The Study Of Islam From Islam in History By Bernard Lewis

The Study Of Islam

During the nineteenth century the forms, language, and to some extent even the structure of public life in the Muslim Countries were given a Western and therefore a secular appearance. In those countries which were under European domination, the process was slow, cautious, and incomplete;

In those where Muslim rulers retained political independence, they were able to impose Westernising reforms with greater ruthlessness and fewer fear or inhibitions. By nationalizing the waqf revenues and introducing modern. i.e. Western-style - law and education, they simultaneously deprived the ulema both of their financial independence and of a large part of their function and influence, and reduced them in effect to a branch of the bureaucracy.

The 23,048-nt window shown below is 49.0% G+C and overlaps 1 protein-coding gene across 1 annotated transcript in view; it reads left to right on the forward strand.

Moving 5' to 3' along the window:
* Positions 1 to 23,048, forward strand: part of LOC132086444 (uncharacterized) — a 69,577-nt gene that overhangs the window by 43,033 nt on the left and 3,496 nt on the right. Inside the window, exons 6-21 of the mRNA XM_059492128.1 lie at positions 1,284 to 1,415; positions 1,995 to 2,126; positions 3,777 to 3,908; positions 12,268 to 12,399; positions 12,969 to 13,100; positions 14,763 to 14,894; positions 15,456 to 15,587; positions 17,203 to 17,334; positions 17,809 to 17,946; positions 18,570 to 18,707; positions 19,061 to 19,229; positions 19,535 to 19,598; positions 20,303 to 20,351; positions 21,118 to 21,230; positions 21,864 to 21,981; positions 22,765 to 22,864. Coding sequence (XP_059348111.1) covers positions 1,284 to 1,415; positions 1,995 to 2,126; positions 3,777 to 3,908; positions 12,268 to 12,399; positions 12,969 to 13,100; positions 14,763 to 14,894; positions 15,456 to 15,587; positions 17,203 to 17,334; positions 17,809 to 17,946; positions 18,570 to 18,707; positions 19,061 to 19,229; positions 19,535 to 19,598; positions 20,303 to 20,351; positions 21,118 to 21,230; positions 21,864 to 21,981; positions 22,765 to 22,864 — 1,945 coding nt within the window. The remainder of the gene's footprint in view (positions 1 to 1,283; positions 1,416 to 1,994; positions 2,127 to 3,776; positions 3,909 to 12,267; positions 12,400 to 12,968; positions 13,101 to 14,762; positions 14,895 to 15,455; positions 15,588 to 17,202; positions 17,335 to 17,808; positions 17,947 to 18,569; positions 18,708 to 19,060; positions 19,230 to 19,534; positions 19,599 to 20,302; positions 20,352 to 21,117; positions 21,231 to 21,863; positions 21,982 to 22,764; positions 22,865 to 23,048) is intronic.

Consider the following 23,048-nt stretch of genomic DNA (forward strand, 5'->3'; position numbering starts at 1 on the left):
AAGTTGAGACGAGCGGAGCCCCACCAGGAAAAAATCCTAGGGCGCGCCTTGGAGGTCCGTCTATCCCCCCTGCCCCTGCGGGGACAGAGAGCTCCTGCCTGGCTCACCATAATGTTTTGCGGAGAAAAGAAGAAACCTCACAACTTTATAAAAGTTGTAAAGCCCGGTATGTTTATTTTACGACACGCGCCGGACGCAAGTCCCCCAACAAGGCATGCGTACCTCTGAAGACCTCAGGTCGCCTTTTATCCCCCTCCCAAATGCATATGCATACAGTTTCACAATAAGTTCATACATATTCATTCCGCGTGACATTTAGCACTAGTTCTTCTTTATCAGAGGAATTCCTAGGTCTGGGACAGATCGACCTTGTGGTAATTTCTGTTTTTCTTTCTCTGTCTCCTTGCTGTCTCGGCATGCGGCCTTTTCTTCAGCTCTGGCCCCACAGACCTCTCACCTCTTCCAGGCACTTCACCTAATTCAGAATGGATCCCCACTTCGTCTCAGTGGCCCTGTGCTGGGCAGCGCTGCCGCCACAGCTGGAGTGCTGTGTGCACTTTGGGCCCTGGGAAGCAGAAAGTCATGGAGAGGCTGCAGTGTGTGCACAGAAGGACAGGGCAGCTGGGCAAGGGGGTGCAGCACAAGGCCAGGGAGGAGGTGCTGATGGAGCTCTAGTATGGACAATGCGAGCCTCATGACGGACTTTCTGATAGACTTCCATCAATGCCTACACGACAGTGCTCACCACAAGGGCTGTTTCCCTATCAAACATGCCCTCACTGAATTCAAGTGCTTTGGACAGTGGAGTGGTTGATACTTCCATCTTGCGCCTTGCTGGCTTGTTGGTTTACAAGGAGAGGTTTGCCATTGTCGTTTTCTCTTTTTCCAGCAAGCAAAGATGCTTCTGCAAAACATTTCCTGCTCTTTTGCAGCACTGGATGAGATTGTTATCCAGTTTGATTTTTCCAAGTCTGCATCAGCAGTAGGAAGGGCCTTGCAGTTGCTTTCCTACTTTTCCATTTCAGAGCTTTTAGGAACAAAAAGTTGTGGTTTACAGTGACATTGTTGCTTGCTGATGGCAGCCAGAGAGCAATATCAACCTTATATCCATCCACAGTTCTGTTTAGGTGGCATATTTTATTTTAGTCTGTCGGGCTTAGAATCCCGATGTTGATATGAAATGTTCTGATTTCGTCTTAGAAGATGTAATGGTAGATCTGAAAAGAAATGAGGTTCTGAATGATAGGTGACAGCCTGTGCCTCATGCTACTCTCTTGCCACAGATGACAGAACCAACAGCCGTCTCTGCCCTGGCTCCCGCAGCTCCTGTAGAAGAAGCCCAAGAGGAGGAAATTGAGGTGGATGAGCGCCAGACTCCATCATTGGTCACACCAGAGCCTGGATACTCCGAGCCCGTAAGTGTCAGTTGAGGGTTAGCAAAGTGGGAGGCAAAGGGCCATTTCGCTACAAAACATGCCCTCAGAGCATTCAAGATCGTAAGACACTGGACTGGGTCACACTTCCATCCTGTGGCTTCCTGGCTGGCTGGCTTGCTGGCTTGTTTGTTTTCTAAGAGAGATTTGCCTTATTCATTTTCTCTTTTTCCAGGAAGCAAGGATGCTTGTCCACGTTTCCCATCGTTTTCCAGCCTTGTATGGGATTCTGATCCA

The men of the faith now became servant and spokesman of the state, who successively justified reform, reaction, liberalism, and socialism, from the same texts and by the same methods of exegesis.

The state itself, struggling for survival in a world dominated by the European powers, adopted European forms and procedures and drew increasingly, in the recruitment and promotion of its personnel, on those whose education and aptitude enabled them to meet the needs of this situation- that is to say, on the minority who knew a Western Language, had at least a tincture of Western education and had therefore acquired some Western habits of behaviour and perhaps of thought. From this time onwards, identity is defined and loyalty claimed on national rather than communal lines; criticism and aspiration are formulated in secular not religious terms.


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